The Basic Rules of Turkey Hunting

Whether a first time hunter or an experienced one, there are many basic rules that a hunter should know and keep in mind whenever he goes hunting. For many, turkey hunting is a fun sport and a very exciting activity to undertake. Many states allow turkey hunting and even have a season in spring and fall. Most turkeys however are hunted in the spring season, when hunters are also out for other game. During spring, due to mating season, only male and young male turkeys are allowed to be harvested, while in some places in fall, male and female birds can be harvested.

In general, it is fairly easy to tell males and females apart from each other. The overall color of a male turkey is much darker than the ones of a female turkey. Additionally male turkeys are generally bigger than female ones. But one of the most visible difference is the so-called beard. It is a feather formation growing on the chest of male birds and can grow on average 9 inches long for a fully-grown bird.

For hunters, the sizes of the bird as well as the lengths of the beard, are measures for the trophy status of the bird. This is somewhat similar to the size of a fish that everybody talks about when fishing, no legal rules are bound to this.

Rules pertaining to hunting include the months, the time of the day and the areas hunters are allowed to hunt are different from state to state. It is helpful to make calls and exactly find out what the rules are at the location chosen for the hunting adventure. It is also necessary to find out what the so-called bagging limit for a particular game is at the place chosen to hunt. For many states, that is one or two turkeys per season, but for some it is that amount per day.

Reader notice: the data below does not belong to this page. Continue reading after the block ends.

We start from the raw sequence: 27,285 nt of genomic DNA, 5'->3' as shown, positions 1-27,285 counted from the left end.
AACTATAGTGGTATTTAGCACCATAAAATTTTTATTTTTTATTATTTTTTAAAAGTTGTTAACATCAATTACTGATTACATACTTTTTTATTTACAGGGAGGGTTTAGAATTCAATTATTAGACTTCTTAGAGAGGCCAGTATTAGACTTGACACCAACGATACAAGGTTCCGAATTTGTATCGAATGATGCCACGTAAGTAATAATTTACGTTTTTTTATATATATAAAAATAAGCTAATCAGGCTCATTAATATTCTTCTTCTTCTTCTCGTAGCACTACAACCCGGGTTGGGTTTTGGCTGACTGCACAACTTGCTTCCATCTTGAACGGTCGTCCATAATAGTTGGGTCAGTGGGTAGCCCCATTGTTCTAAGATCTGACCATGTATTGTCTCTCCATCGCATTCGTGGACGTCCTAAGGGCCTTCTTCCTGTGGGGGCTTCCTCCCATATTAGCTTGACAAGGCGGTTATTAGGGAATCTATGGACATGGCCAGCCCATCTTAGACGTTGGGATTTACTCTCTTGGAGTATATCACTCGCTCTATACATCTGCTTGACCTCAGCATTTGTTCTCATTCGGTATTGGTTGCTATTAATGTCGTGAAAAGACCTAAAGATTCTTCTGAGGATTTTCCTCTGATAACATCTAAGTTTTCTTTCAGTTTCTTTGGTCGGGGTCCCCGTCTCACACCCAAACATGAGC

Essentially spring is a good season for the hunter, since male birds are preoccupied with mating and slightly easier to catch than normally. Gobblers will try to mate with as many hens as they can and gobblers will even respond to a fake hen call made by a hunter. By continuously calling the male bird, the hunter hopes to lure the gobbler close enough to safely give up a hot.

One of the best tactics to bag a turkey is to stake out the area the night before and find a turkey that usually rests on a tree overnight the night before. By staking out the surrounding areas to the tree the next day, the likelihood of actually shooting a turkey is much bigger this way. The hunter then can sneak close to the tree very early the next morning and call the bird even before he flies down a tree. This way, the gobbler can be lured close to the hunter before feeding or hens distract the bird.

To lure the gobbler in spring, the best way is to use a hen call. At this time turkeys are very vulnerable to hen calls, especially the yelp call. This might not always work, because generally the gobbler calls the hen towards him and not the other way around. In order to be able to lure the tom into shooting range, the hunter might want to use another gobbler’s call and arouse the jealousy of the bird who thinks that another one is about to take the hen he heard.

There are many tactics that can help a hunter bag that bird, but he needs to know that in the fall, these tactics actually need to be somewhat different from the ones in spring.